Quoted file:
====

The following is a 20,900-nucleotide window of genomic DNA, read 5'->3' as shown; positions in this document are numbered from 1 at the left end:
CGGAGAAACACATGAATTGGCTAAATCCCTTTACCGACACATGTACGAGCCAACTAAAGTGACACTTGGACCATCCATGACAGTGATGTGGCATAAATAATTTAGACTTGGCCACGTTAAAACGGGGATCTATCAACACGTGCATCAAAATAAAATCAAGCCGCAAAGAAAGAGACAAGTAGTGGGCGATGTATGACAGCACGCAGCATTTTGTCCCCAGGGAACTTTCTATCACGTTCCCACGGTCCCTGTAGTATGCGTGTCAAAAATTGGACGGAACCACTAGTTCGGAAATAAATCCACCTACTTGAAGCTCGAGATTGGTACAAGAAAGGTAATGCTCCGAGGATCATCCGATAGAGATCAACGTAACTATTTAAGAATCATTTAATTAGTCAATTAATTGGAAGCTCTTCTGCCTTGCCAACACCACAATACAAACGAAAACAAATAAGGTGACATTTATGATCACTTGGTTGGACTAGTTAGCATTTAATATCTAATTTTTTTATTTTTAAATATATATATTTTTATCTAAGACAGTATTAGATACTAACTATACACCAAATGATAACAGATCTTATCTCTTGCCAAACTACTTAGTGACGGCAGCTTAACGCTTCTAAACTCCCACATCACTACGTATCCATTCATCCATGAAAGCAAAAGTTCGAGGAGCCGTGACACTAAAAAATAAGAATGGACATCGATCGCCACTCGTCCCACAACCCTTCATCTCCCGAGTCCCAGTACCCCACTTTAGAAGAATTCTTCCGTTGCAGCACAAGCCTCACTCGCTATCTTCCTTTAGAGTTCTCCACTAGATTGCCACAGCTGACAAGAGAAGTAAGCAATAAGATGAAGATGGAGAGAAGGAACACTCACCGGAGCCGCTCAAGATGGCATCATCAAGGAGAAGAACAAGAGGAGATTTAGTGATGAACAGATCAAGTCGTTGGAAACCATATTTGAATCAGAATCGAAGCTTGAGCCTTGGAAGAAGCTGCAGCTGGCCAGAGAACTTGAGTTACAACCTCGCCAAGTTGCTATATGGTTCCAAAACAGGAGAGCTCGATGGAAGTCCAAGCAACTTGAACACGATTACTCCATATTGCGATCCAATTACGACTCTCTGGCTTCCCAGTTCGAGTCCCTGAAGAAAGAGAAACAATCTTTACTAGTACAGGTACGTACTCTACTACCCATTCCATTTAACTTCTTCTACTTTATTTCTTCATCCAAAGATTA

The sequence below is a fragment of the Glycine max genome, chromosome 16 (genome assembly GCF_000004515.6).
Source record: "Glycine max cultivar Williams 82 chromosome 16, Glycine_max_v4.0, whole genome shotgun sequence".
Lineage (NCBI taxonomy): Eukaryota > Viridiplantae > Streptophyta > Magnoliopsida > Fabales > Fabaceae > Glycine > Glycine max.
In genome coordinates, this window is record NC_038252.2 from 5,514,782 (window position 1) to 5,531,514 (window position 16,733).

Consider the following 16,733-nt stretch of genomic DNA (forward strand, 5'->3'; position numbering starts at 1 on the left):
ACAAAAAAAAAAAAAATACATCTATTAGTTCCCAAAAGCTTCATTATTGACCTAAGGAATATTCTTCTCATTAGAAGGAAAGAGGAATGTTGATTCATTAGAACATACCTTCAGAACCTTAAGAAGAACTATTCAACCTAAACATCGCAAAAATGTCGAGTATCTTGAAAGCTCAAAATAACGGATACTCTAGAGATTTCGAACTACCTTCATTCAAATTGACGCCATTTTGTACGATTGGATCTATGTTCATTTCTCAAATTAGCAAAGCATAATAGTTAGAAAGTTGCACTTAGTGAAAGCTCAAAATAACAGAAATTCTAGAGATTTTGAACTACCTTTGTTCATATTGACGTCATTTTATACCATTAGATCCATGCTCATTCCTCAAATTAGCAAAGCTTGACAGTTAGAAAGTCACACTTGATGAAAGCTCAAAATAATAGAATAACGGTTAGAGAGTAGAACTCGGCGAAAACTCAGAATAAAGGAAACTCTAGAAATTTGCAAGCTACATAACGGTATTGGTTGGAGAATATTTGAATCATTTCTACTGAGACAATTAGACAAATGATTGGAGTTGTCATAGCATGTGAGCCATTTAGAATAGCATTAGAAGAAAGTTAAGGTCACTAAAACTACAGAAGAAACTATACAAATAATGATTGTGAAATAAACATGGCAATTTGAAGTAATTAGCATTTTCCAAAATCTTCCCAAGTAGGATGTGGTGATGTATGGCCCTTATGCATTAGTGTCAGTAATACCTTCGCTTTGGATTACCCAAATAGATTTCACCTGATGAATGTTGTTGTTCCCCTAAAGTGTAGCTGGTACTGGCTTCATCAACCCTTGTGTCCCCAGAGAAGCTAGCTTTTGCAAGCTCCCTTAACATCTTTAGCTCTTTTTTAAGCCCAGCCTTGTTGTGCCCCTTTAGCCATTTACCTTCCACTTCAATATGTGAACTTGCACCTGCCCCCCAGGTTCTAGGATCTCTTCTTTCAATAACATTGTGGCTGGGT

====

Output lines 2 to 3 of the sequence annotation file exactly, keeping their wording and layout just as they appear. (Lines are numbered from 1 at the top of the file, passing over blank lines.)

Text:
CGGAGAAACACATGAATTGGCTAAATCCCTTTACCGACACATGTACGAGCCAACTAAAGTGACACTTGGACCATCCATGACAGTGATGTGGCATAAATAATTTAGACTTGGCCACGTTAAAACGGGGATCTATCAACACGTGCATCAAAATAAAATCAAGCCGCAAAGAAAGAGACAAGTAGTGGGCGATGTATGACAGCACGCAGCATTTTGTCCCCAGGGAACTTTCTATCACGTTCCCACGGTCCCTGTAGTATGCGTGTCAAAAATTGGACGGAACCACTAGTTCGGAAATAAATCCACCTACTTGAAGCTCGAGATTGGTACAAGAAAGGTAATGCTCCGAGGATCATCCGATAGAGATCAACGTAACTATTTAAGAATCATTTAATTAGTCAATTAATTGGAAGCTCTTCTGCCTTGCCAACACCACAATACAAACGAAAACAAATAAGGTGACATTTATGATCACTTGGTTGGACTAGTTAGCATTTAATATCTAATTTTTTTATTTTTAAATATATATATTTTTATCTAAGACAGTATTAGATACTAACTATACACCAAATGATAACAGATCTTATCTCTTGCCAAACTACTTAGTGACGGCAGCTTAACGCTTCTAAACTCCCACATCACTACGTATCCATTCATCCATGAAAGCAAAAGTTCGAGGAGCCGTGACACTAAAAAATAAGAATGGACATCGATCGCCACTCGTCCCACAACCCTTCATCTCCCGAGTCCCAGTACCCCACTTTAGAAGAATTCTTCCGTTGCAGCACAAGCCTCACTCGCTATCTTCCTTTAGAGTTCTCCACTAGATTGCCACAGCTGACAAGAGAAGTAAGCAATAAGATGAAGATGGAGAGAAGGAACACTCACCGGAGCCGCTCAAGATGGCATCATCAAGGAGAAGAACAAGAGGAGATTTAGTGATGAACAGATCAAGTCGTTGGAAACCATATTTGAATCAGAATCGAAGCTTGAGCCTTGGAAGAAGCTGCAGCTGGCCAGAGAACTTGAGTTACAACCTCGCCAAGTTGCTATATGGTTCCAAAACAGGAGAGCTCGATGGAAGTCCAAGCAACTTGAACACGATTACTCCATATTGCGATCCAATTACGACTCTCTGGCTTCCCAGTTCGAGTCCCTGAAGAAAGAGAAACAATCTTTACTAGTACAGGTACGTACTCTACTACCCATTCCATTTAACTTCTTCTACTTTATTTCTTCATCCAAAGATTA

The sequence below is a fragment of the Glycine max genome, chromosome 16 (genome assembly GCF_000004515.6).